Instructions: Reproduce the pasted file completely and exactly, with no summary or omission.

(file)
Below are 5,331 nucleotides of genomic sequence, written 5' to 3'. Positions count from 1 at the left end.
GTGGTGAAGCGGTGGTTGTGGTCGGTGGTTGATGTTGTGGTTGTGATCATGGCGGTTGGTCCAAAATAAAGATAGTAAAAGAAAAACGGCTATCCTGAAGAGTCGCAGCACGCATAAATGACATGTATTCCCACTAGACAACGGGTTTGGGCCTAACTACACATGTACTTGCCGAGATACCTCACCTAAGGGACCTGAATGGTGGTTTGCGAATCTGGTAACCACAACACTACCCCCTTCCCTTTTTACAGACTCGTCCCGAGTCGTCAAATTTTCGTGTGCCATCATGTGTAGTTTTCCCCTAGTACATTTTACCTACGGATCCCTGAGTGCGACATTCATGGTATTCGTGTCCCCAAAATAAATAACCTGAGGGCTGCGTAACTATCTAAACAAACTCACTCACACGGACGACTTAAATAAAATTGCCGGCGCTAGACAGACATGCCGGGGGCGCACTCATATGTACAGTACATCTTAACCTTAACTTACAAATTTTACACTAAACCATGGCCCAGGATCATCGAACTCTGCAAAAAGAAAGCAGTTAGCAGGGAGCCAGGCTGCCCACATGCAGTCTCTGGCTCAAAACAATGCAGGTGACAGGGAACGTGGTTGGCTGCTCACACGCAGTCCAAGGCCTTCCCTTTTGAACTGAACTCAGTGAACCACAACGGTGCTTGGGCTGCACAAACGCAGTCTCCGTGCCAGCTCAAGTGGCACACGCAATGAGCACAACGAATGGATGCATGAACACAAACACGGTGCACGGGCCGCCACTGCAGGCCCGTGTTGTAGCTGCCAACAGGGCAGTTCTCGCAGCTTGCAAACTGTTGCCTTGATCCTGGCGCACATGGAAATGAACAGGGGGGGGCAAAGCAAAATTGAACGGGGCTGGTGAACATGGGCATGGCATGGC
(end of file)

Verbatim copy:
Below are 5,331 nucleotides of genomic sequence, written 5' to 3'. Positions count from 1 at the left end.
GTGGTGAAGCGGTGGTTGTGGTCGGTGGTTGATGTTGTGGTTGTGATCATGGCGGTTGGTCCAAAATAAAGATAGTAAAAGAAAAACGGCTATCCTGAAGAGTCGCAGCACGCATAAATGACATGTATTCCCACTAGACAACGGGTTTGGGCCTAACTACACATGTACTTGCCGAGATACCTCACCTAAGGGACCTGAATGGTGGTTTGCGAATCTGGTAACCACAACACTACCCCCTTCCCTTTTTACAGACTCGTCCCGAGTCGTCAAATTTTCGTGTGCCATCATGTGTAGTTTTCCCCTAGTACATTTTACCTACGGATCCCTGAGTGCGACATTCATGGTATTCGTGTCCCCAAAATAAATAACCTGAGGGCTGCGTAACTATCTAAACAAACTCACTCACACGGACGACTTAAATAAAATTGCCGGCGCTAGACAGACATGCCGGGGGCGCACTCATATGTACAGTACATCTTAACCTTAACTTACAAATTTTACACTAAACCATGGCCCAGGATCATCGAACTCTGCAAAAAGAAAGCAGTTAGCAGGGAGCCAGGCTGCCCACATGCAGTCTCTGGCTCAAAACAATGCAGGTGACAGGGAACGTGGTTGGCTGCTCACACGCAGTCCAAGGCCTTCCCTTTTGAACTGAACTCAGTGAACCACAACGGTGCTTGGGCTGCACAAACGCAGTCTCCGTGCCAGCTCAAGTGGCACACGCAATGAGCACAACGAATGGATGCATGAACACAAACACGGTGCACGGGCCGCCACTGCAGGCCCGTGTTGTAGCTGCCAACAGGGCAGTTCTCGCAGCTTGCAAACTGTTGCCTTGATCCTGGCGCACATGGAAATGAACAGGGGGGGGCAAAGCAAAATTGAACGGGGCTGGTGAACATGGGCATGGCATGGC